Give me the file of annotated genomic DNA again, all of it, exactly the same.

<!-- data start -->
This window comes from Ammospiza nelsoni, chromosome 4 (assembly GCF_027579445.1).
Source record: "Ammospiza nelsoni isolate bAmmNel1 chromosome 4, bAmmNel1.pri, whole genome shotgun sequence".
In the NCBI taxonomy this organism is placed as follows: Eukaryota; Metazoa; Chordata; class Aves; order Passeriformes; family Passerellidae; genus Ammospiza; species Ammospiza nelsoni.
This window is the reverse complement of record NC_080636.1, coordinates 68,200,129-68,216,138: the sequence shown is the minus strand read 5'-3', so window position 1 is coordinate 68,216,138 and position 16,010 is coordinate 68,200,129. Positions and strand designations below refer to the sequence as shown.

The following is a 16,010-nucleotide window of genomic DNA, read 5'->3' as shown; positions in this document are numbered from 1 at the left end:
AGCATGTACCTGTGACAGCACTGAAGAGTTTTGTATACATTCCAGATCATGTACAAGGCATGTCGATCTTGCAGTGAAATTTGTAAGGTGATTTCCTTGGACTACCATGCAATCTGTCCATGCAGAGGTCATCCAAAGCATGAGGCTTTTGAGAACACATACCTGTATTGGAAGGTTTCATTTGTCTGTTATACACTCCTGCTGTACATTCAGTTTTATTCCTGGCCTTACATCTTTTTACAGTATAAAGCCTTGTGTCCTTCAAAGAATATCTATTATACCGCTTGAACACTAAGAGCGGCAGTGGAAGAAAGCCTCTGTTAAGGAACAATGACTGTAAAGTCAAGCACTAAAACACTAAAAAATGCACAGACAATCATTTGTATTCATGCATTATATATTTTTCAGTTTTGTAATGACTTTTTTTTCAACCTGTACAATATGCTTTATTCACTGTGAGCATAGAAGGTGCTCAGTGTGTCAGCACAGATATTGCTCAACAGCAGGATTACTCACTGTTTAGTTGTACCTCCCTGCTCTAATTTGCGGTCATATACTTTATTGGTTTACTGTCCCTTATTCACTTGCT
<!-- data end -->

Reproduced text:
This window comes from Ammospiza nelsoni, chromosome 4 (assembly GCF_027579445.1).
Source record: "Ammospiza nelsoni isolate bAmmNel1 chromosome 4, bAmmNel1.pri, whole genome shotgun sequence".
In the NCBI taxonomy this organism is placed as follows: Eukaryota; Metazoa; Chordata; class Aves; order Passeriformes; family Passerellidae; genus Ammospiza; species Ammospiza nelsoni.
This window is the reverse complement of record NC_080636.1, coordinates 68,200,129-68,216,138: the sequence shown is the minus strand read 5'-3', so window position 1 is coordinate 68,216,138 and position 16,010 is coordinate 68,200,129. Positions and strand designations below refer to the sequence as shown.

The following is a 16,010-nucleotide window of genomic DNA, read 5'->3' as shown; positions in this document are numbered from 1 at the left end:
AGCATGTACCTGTGACAGCACTGAAGAGTTTTGTATACATTCCAGATCATGTACAAGGCATGTCGATCTTGCAGTGAAATTTGTAAGGTGATTTCCTTGGACTACCATGCAATCTGTCCATGCAGAGGTCATCCAAAGCATGAGGCTTTTGAGAACACATACCTGTATTGGAAGGTTTCATTTGTCTGTTATACACTCCTGCTGTACATTCAGTTTTATTCCTGGCCTTACATCTTTTTACAGTATAAAGCCTTGTGTCCTTCAAAGAATATCTATTATACCGCTTGAACACTAAGAGCGGCAGTGGAAGAAAGCCTCTGTTAAGGAACAATGACTGTAAAGTCAAGCACTAAAACACTAAAAAATGCACAGACAATCATTTGTATTCATGCATTATATATTTTTCAGTTTTGTAATGACTTTTTTTTCAACCTGTACAATATGCTTTATTCACTGTGAGCATAGAAGGTGCTCAGTGTGTCAGCACAGATATTGCTCAACAGCAGGATTACTCACTGTTTAGTTGTACCTCCCTGCTCTAATTTGCGGTCATATACTTTATTGGTTTACTGTCCCTTATTCACTTGCT